The name “Roscoe Village” doesn’t appear in the Tribune archives until 1975. The original European settlers on this land built greenhouses, part of a booming produce industry based in and around the Lincoln Square area. Industrial development along the Ravenswood rail corridor, and the success of the Riverview Park amusement park on Western Avenue post-1903, caused the land around Roscoe Street to develop rapidly with stores and worker’s flats. The area suffered through a long funk from the Depression into the 1970s, but then began lifting itself up by the bootstraps. By the late 1980s, the area was booming as low rents attracted first-time store and restaurant owners who couldn’t afford pricier locations east and south; the street was for a time a mecca of 1950s and 1960s retro design and nostalgia. Today there are a healthy mix of chains and local restaurants, and all the charm you could want.

Chicago Mid-Century Modern: St. John Vianney Parish, Northlake


When I sat down to write this post, I discovered that I had no photographs of this church’s front facade (probably because crossing Wolf Road on foot to get them would entail taking my life into my hands.) Fortunately, the Church fathers saw fit to leave this lovely model of the building on display inside it.

The building of St. John Vianney Church (46 N. Wolf Road, Northlake) was begun in 1962, to the designs of architect Joseph W. Bagnuolo (1908-1996). The firm would also design the tile murals within. Seen from the air, the building is shaped like a fish, a common Christian symbol. Concrete panels with aquamarine stone and quartz embedded in them act as “scales” to continue the metaphor.




Inside, the sanctuary is an unbroken space, with side aisles separated by a sharp change in ceiling height.


Two giant stained glass windows dominate each end of the sanctuary. There are abstract faceted glass patterns on the side windows, but the bulk of the windows are flat glass.




The altar is in the center of the sanctuary, illuminated from above by a round skylight. The design is a “church in the round” approach based on the post-Vatican II updates of the Catholic liturgy.


The walls carry 150-foot long tile mosaic murals, depicting seven sacraments,  seven miracles, and the life of Christ.




Details small and large enhance the period feel of this church. These elegant light fixtures give style and panache to an ordinary stairwell, and the handsome door paddles below are a grace note as one enters the building.


The baptistry is a separate round structure connected by a small hallway. Articulated brick patterns give it an additional dose of 1960s pizazz.


Swiss Chalet or Atomic Ranch?

An occasional recurring theme I’ve found on Chicago’s Mid-Century south side is the Swiss chalet look, a vaguely historicist style heavily filtered through the lens of Chicago’s 1960s builder vernacular. These buildings may feature broad, shallow-pitched roofs, rough-cut stone and brick siding, generous overhangs, and ornamental wood railings, brackets and shutters. The apparent intention is to invoke the cozy security of a warm ski lodge, well-defended against the cold of winter. Lyons, in particular, has quite a few of them.

Readers may note that the list of features isn’t too dissimilar to what one would find on a typical mid-century ranch house, and it’s a blurry line at best between the “atomic ranch” and the “Mid-Century chalet”.

8133-8139 Ogden, Lyons
A pair of L-shaped breezeway apartment buildings apartment buildings, built circa 1963. Note the free-standing screen wall with the plastic window panels, protecting the stairway – it recurs on the next two structures as well.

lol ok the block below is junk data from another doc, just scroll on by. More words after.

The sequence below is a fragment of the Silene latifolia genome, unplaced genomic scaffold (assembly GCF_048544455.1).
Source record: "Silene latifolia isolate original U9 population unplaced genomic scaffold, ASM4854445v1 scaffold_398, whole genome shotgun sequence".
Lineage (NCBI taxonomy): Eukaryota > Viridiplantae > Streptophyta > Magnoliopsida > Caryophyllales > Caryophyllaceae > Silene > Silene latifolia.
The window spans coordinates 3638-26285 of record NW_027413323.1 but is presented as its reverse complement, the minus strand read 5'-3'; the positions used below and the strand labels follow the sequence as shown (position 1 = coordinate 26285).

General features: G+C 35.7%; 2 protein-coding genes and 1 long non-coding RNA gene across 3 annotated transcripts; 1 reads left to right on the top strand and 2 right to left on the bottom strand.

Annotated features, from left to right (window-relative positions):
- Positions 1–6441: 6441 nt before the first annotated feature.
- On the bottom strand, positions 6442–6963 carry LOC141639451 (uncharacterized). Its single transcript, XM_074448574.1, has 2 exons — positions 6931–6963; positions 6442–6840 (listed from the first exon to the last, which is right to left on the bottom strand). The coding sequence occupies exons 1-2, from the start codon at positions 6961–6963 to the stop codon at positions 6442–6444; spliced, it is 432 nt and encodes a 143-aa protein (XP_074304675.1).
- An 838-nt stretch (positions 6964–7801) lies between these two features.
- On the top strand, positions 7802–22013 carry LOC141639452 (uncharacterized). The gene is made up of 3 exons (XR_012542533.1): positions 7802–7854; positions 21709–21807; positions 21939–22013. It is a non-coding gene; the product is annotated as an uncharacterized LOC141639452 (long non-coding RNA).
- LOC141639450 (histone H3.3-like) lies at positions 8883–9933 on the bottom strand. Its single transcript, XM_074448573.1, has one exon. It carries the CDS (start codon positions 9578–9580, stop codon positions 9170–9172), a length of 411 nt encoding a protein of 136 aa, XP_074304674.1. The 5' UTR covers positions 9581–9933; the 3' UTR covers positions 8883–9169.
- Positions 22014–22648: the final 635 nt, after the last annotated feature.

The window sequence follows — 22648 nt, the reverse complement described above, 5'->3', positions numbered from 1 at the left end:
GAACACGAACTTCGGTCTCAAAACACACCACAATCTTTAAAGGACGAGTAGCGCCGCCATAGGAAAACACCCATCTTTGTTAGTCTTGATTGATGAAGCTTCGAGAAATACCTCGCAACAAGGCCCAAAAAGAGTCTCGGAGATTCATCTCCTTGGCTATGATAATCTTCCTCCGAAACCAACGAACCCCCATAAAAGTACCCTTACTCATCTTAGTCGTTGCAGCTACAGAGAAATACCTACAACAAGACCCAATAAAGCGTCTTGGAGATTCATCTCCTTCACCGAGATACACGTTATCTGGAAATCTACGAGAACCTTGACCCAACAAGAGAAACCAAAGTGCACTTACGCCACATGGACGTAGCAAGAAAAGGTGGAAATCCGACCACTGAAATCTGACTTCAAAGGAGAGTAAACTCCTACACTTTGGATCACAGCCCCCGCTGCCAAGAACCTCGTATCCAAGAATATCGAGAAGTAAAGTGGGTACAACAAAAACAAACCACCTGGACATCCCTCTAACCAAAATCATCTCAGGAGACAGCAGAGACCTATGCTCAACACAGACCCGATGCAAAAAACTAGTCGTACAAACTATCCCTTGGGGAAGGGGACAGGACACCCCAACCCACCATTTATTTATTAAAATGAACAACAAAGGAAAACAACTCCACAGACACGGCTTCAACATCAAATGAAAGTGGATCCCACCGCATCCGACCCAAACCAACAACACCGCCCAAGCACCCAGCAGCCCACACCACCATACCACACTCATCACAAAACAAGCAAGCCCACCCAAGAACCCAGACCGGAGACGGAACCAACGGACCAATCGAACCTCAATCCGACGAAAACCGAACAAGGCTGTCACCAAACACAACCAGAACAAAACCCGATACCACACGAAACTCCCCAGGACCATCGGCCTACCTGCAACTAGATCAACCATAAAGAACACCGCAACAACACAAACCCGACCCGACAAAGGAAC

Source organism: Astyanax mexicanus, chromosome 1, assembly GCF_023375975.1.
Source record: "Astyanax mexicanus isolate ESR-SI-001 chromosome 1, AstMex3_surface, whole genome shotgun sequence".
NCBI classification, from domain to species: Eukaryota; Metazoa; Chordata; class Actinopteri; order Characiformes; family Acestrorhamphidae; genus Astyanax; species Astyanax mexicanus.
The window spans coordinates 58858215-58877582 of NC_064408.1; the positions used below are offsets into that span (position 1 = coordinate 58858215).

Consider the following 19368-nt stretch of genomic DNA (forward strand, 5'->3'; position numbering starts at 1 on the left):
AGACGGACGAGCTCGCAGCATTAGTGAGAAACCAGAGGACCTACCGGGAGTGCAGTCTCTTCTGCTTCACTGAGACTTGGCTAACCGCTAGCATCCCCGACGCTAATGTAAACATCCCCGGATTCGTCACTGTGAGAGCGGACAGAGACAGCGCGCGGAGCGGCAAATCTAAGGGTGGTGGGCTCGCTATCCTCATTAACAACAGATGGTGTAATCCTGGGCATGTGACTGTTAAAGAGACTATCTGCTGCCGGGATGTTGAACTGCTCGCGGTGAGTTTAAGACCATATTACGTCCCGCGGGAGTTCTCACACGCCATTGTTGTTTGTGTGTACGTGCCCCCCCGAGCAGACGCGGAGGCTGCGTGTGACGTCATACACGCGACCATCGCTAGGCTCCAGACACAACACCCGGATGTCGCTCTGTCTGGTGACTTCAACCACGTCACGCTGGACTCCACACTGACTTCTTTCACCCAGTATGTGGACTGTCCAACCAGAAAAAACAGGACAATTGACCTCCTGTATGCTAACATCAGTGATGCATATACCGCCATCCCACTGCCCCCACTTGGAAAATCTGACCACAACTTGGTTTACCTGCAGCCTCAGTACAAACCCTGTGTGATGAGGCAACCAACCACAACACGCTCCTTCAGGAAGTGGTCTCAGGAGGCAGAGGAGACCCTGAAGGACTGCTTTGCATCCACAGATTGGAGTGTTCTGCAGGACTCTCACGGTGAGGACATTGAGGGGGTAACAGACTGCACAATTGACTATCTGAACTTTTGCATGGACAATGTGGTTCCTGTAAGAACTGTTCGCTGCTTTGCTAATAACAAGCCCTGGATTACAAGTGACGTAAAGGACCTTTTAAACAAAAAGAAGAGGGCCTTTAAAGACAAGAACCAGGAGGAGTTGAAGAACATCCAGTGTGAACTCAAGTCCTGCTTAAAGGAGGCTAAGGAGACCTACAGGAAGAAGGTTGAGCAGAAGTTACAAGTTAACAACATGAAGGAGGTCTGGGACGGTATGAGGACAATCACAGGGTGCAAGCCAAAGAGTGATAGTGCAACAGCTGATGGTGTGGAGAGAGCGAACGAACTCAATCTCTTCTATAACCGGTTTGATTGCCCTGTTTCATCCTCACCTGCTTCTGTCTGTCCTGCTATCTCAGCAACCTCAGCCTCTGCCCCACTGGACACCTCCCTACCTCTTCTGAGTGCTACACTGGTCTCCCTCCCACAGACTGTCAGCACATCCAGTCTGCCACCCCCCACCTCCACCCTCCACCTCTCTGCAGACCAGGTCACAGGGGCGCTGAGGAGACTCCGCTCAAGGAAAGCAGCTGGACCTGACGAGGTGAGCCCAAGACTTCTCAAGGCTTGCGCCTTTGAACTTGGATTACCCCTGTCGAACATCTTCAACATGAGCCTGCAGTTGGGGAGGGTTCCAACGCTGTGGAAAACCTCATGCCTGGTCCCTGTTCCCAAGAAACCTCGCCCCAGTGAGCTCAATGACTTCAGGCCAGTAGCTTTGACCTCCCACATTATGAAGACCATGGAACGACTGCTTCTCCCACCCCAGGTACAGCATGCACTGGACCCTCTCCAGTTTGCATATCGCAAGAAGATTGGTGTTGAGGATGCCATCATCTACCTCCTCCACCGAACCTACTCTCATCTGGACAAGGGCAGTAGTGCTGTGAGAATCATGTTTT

6300-6324 W. 63rd Street, Chicago

A group of five related buildings, with fieldstone and brick patterns across their facades. The two end buildings are L-shaped structures with the “Swiss chalet” design, while the three in the middle are more conventional flats. Built by Olsick & Gaw (later Olsick-Gaw-Hartz), architect unknown.


Above: the western most building, 6324 W. 63rd Street at S. Mulligan.


8735 W. Ogden, Lyons
A breezeway apartment building, with the same stair screen and facade design patterns as the two previous groups. Whoever designed this one almost certainly did the previous two groups as well.

Roadway Inn – 8640 Ogden, Lyons

If the Swiss connection weren’t clear enough, this split-personality building calls it out explicitly – as did its original name, the Chalet Motel. Built circa 1962; D.F. Hedg, builder.

4319-23 S. Harlem Avenue, Stickney
Part of a larger grouping of apartments, these three buildings have the same shallow-pitched roof, and the same facade pattern with a sharply angled change in materials – not to mention those same corny shutters.

Plank Road Inn – 7307 W. Ogden, Lyons
In the 1980s, it was Sullivan’s Motel. The broad drive-in overhang, the massive brick pillar, and the wood balcony evoke the Swiss Chalet style.

The Presidential Inn & Suites Motel – 3922 S. Harlem Avenue, Lyons
Opened in 1961, this swooping Mid-Century motel offered “early Americana decor”… as well as integrated auto service right next door. Originally advertised as a family vacation destination, it has fallen on somewhat harder times in recent decades. Like the Plank Road motel, this one has a broad pitched overhang, with massive stone pillars.

Zarzycki Manor Chapels, Ltd. – 5088 S. Archer Avenue

Where to stop? In the world of builder vernacular, the lines are never clear. This funeral home has the low pitched roofs, the massive chimney, the flagstone siding… but no brackets, no massive overhangs. Does it count? Is it just a close cousin, or a similar result arrived at through totally different influences? Without knowing the mind of the builder, it’s hard to say.

The Zarzycki Manor Chapel building opened circa 1963, and has been in continuous operation here ever since.

And finally, there is the Chalet Nursery, in Wilmette – a place which, abysmally, I have never photographed. Click here for a Google StreetView image. The oldest portion is a pre-war building, but a large expansion was added in the 1950s.